While praising The New Republic's ridiculous review of The Israel Lobby and U.S. Foreign Policy, Jeffrey Herf states that "Goldberg is quite right that many people in the West are reluctant to attach the label of anti-Semitism to arguments." I've been under the impression in the last few years that the term has been thrown around so carelessly that it has lost meaning.

The Bacevich article in the latest TAC has received loads of attention and that's good, but there are other worthwhile pieces in the issue. That includes an essay (the second of two) that includes this gem of a quote: ". . . for so long . . . far too many Americans, possibly a majority, preferred comforting lies to unpleasant truths and acted as co-conspirators in their own deception." It also features a column by Fred Reed pointing out that foreigners, the jerks, insist on seeing things from their own point of view and get tired of American meddling and condescension. Really?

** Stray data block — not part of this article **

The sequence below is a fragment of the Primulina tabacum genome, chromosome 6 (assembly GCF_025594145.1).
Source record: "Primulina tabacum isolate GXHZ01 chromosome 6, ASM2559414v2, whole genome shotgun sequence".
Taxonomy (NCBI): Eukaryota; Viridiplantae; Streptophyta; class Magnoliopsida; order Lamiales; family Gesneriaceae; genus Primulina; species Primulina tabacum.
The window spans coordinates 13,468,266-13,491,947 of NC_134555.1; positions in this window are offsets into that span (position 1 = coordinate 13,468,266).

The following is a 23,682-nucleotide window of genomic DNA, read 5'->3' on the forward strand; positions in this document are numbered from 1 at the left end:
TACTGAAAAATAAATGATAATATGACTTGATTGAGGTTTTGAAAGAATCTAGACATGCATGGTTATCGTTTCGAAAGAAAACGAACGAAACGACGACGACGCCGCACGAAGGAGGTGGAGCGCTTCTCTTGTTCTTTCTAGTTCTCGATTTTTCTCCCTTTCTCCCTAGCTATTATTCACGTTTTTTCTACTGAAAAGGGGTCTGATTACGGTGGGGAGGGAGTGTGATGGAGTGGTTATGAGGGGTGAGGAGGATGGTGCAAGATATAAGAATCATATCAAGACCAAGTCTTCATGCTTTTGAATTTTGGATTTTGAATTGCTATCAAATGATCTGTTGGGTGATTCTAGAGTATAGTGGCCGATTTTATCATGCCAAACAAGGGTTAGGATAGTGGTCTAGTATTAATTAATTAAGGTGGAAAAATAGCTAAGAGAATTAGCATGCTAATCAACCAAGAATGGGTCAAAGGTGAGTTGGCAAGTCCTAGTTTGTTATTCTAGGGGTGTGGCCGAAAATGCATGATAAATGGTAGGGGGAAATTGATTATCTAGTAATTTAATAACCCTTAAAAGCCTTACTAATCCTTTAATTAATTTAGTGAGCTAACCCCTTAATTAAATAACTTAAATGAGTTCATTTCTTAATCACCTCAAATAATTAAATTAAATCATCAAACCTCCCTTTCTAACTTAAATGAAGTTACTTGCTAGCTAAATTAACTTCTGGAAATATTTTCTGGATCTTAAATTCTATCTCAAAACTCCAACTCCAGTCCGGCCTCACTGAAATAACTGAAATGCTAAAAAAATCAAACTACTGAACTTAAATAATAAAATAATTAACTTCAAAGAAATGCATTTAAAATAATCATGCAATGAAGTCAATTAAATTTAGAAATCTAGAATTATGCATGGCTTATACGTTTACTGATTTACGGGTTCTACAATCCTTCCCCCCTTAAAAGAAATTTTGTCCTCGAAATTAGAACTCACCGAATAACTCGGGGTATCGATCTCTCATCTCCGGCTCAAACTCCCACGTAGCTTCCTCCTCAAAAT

Wednesday, October 03, 2007

Worse. Worser. Worstest.

Via Dennis Dale, I learn that Keith Olbermann took notice of Andrew Bacevich's Sycophant Savior essay in the Oct. 8 American Conservative. Dale writes that "Olbermann evinced (or affected) an unlikely ignorance of the vast gulf between current Republican Party leadership and the American Conservatives' valiant insurgency, deliberately encouraging the misunderstanding that the magazine and such Republican boosters as Rush Limbaugh are intellectual and political kin. Similar to the neocon's creative categorization of Shi'ite Hezbollah along with Sunni Al Qaeda."

I'm guessing that Olbermann had no idea of the vast gulf separating TAC from the Republican and rightwing establishment, which is pretty sad considering that the publication was cofounded by his MSNBC coworker, Pat Buchanan. I remember PJB and Bill Press promoting the first issue on that channel five years ago.